Sunday, October 28, 2007

Freedom of religion should never be an amendment to any democratic constitution

Most Western democratic societies have in their respective constitutions, apart from paragraphs ensuring the freedom of speech and the freedom of congregation, an additional paragraph or amendment regarding the freedom of religion or the free exercise thereof. From a historical point of view these additions are quite understandable since most European countries have had their share of religious feuds. Adding a ‘freedom of religion’ clause was deemed necessary to expedite the forming of secular nation states where all denominations were granted equal rights. But this seemingly superfluous addition to the constitution started leading a life of its own, and is now eroding that same constitution by allowing religious denominations to take hold of the public domain again.

The way they do this is by reversing the intention of the amendment. The amendment is no longer interpreted as a mere safety to ensure both catholics and protestants a space within the public domain, it is instead presented as the right to influence the shape of the public domain should one’s religion require this. It’s reasoned that “if the current state of the public domain prevents me to (fully) profess my religion, than the amendment would be nothing more than a hollow phrase” and “surely that cannot be what the legislators had in mind”.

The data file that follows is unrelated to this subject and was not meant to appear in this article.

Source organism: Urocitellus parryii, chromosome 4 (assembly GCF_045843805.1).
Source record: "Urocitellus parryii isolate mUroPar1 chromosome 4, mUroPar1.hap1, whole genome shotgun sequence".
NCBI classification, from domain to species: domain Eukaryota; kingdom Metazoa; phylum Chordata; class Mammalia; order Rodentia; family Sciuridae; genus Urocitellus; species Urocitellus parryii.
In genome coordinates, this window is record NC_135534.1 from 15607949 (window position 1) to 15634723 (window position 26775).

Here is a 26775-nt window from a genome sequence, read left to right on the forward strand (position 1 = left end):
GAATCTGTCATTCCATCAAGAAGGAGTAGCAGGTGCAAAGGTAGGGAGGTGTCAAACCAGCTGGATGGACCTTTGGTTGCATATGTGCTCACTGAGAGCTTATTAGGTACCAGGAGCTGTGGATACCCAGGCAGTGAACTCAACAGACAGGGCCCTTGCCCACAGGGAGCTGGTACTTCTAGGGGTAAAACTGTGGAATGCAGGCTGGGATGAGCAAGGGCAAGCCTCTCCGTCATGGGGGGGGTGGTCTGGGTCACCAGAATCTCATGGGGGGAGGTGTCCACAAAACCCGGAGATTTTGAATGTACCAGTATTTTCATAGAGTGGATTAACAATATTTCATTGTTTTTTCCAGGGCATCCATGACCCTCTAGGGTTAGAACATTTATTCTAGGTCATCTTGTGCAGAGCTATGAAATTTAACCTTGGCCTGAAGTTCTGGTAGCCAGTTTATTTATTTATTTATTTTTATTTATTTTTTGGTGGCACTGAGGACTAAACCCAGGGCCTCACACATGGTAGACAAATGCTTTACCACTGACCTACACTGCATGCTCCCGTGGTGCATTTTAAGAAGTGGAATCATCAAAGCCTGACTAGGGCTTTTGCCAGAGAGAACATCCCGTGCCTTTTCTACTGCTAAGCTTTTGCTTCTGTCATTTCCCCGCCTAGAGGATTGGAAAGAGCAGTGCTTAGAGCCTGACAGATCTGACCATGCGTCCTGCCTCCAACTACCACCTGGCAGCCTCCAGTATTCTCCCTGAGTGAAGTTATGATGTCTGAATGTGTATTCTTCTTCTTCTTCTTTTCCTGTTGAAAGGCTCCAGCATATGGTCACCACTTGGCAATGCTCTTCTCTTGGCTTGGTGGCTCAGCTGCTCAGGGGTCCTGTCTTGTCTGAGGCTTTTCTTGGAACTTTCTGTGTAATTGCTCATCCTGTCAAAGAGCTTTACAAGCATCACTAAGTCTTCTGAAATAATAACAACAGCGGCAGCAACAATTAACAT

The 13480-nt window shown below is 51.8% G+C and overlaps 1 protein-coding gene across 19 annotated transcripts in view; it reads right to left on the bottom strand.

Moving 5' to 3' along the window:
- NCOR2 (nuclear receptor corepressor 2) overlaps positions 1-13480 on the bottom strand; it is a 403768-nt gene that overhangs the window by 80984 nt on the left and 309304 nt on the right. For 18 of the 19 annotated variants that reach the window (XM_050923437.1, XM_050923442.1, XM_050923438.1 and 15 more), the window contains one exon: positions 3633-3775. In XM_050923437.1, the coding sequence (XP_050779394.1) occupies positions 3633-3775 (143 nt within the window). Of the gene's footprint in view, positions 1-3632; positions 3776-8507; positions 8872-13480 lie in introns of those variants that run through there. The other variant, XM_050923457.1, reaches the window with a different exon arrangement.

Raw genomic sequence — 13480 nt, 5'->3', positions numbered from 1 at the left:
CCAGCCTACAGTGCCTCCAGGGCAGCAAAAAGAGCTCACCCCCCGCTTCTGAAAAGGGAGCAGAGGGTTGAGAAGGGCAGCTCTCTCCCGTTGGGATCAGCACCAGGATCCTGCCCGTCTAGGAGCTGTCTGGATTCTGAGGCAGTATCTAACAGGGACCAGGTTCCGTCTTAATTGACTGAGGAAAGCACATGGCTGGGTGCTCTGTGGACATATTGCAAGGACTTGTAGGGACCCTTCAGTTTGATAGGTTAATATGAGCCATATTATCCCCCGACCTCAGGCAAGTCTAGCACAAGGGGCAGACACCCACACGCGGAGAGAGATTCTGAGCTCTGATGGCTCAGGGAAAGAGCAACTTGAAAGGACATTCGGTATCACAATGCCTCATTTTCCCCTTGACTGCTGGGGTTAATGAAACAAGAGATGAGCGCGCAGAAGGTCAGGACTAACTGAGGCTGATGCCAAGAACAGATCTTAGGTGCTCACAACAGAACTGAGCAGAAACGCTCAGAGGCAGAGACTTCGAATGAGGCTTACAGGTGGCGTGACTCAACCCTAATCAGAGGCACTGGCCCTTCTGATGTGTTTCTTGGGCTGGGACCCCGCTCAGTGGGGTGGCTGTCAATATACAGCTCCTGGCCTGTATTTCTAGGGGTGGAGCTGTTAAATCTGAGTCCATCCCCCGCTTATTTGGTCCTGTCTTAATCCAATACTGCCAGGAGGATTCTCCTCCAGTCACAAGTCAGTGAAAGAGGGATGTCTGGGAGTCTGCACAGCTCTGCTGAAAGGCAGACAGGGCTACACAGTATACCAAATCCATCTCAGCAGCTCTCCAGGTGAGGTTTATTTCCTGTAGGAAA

By allowing ‘freedom of religion’ to be interpreted this way, we will very soon find ourselfs to be on the slipperiest of slopes. Already we’re familiar with appeals like:

- my belief regards homosexuality as a sin therefore I, civil servant, have the right to refuse marrying a homosexual couple even when national law allows it.
- my belief has strict food laws therefore I demand food prepared according to those laws to be available in all public establishments
- my belief forbids picturing living beings and especially prophets, therefore I demand the state to ensure this does not happen